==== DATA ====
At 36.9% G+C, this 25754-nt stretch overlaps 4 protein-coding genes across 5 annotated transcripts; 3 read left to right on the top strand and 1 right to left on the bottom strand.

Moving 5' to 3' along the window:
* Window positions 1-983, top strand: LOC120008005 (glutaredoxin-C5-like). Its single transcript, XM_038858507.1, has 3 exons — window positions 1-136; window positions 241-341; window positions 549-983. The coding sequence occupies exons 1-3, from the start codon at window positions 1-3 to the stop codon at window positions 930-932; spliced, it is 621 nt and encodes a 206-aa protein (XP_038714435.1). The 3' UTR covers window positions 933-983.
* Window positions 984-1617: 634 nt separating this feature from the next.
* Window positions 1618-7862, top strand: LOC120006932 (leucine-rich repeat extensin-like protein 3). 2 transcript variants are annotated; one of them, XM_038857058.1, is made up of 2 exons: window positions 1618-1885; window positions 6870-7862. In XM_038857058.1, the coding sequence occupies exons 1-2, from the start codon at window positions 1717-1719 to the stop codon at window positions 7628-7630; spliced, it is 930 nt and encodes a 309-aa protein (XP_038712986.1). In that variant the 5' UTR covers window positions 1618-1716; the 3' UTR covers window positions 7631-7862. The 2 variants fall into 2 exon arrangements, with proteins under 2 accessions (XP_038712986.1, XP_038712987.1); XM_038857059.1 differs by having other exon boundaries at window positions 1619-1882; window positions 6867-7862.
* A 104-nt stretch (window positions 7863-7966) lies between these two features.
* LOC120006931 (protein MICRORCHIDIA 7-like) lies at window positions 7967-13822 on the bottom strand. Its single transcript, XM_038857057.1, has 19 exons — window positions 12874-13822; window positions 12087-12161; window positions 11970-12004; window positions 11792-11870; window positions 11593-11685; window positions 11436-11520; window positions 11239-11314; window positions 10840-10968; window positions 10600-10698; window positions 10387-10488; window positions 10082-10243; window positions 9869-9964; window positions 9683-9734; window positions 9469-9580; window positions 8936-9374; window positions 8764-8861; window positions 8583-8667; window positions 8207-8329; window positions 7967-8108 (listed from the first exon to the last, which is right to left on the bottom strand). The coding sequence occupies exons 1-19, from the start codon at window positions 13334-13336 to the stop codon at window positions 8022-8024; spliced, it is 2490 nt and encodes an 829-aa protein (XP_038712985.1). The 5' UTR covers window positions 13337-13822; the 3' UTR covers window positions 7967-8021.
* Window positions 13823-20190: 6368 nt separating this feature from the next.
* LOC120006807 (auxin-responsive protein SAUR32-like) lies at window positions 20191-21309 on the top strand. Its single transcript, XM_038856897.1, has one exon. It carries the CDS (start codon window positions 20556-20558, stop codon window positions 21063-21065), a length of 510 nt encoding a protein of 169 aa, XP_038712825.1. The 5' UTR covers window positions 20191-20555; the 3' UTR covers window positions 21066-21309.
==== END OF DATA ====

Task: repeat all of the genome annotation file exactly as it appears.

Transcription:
At 36.9% G+C, this 25754-nt stretch overlaps 4 protein-coding genes across 5 annotated transcripts; 3 read left to right on the top strand and 1 right to left on the bottom strand.

Moving 5' to 3' along the window:
* Window positions 1-983, top strand: LOC120008005 (glutaredoxin-C5-like). Its single transcript, XM_038858507.1, has 3 exons — window positions 1-136; window positions 241-341; window positions 549-983. The coding sequence occupies exons 1-3, from the start codon at window positions 1-3 to the stop codon at window positions 930-932; spliced, it is 621 nt and encodes a 206-aa protein (XP_038714435.1). The 3' UTR covers window positions 933-983.
* Window positions 984-1617: 634 nt separating this feature from the next.
* Window positions 1618-7862, top strand: LOC120006932 (leucine-rich repeat extensin-like protein 3). 2 transcript variants are annotated; one of them, XM_038857058.1, is made up of 2 exons: window positions 1618-1885; window positions 6870-7862. In XM_038857058.1, the coding sequence occupies exons 1-2, from the start codon at window positions 1717-1719 to the stop codon at window positions 7628-7630; spliced, it is 930 nt and encodes a 309-aa protein (XP_038712986.1). In that variant the 5' UTR covers window positions 1618-1716; the 3' UTR covers window positions 7631-7862. The 2 variants fall into 2 exon arrangements, with proteins under 2 accessions (XP_038712986.1, XP_038712987.1); XM_038857059.1 differs by having other exon boundaries at window positions 1619-1882; window positions 6867-7862.
* A 104-nt stretch (window positions 7863-7966) lies between these two features.
* LOC120006931 (protein MICRORCHIDIA 7-like) lies at window positions 7967-13822 on the bottom strand. Its single transcript, XM_038857057.1, has 19 exons — window positions 12874-13822; window positions 12087-12161; window positions 11970-12004; window positions 11792-11870; window positions 11593-11685; window positions 11436-11520; window positions 11239-11314; window positions 10840-10968; window positions 10600-10698; window positions 10387-10488; window positions 10082-10243; window positions 9869-9964; window positions 9683-9734; window positions 9469-9580; window positions 8936-9374; window positions 8764-8861; window positions 8583-8667; window positions 8207-8329; window positions 7967-8108 (listed from the first exon to the last, which is right to left on the bottom strand). The coding sequence occupies exons 1-19, from the start codon at window positions 13334-13336 to the stop codon at window positions 8022-8024; spliced, it is 2490 nt and encodes an 829-aa protein (XP_038712985.1). The 5' UTR covers window positions 13337-13822; the 3' UTR covers window positions 7967-8021.
* Window positions 13823-20190: 6368 nt separating this feature from the next.
* LOC120006807 (auxin-responsive protein SAUR32-like) lies at window positions 20191-21309 on the top strand. Its single transcript, XM_038856897.1, has one exon. It carries the CDS (start codon window positions 20556-20558, stop codon window positions 21063-21065), a length of 510 nt encoding a protein of 169 aa, XP_038712825.1. The 5' UTR covers window positions 20191-20555; the 3' UTR covers window positions 21066-21309.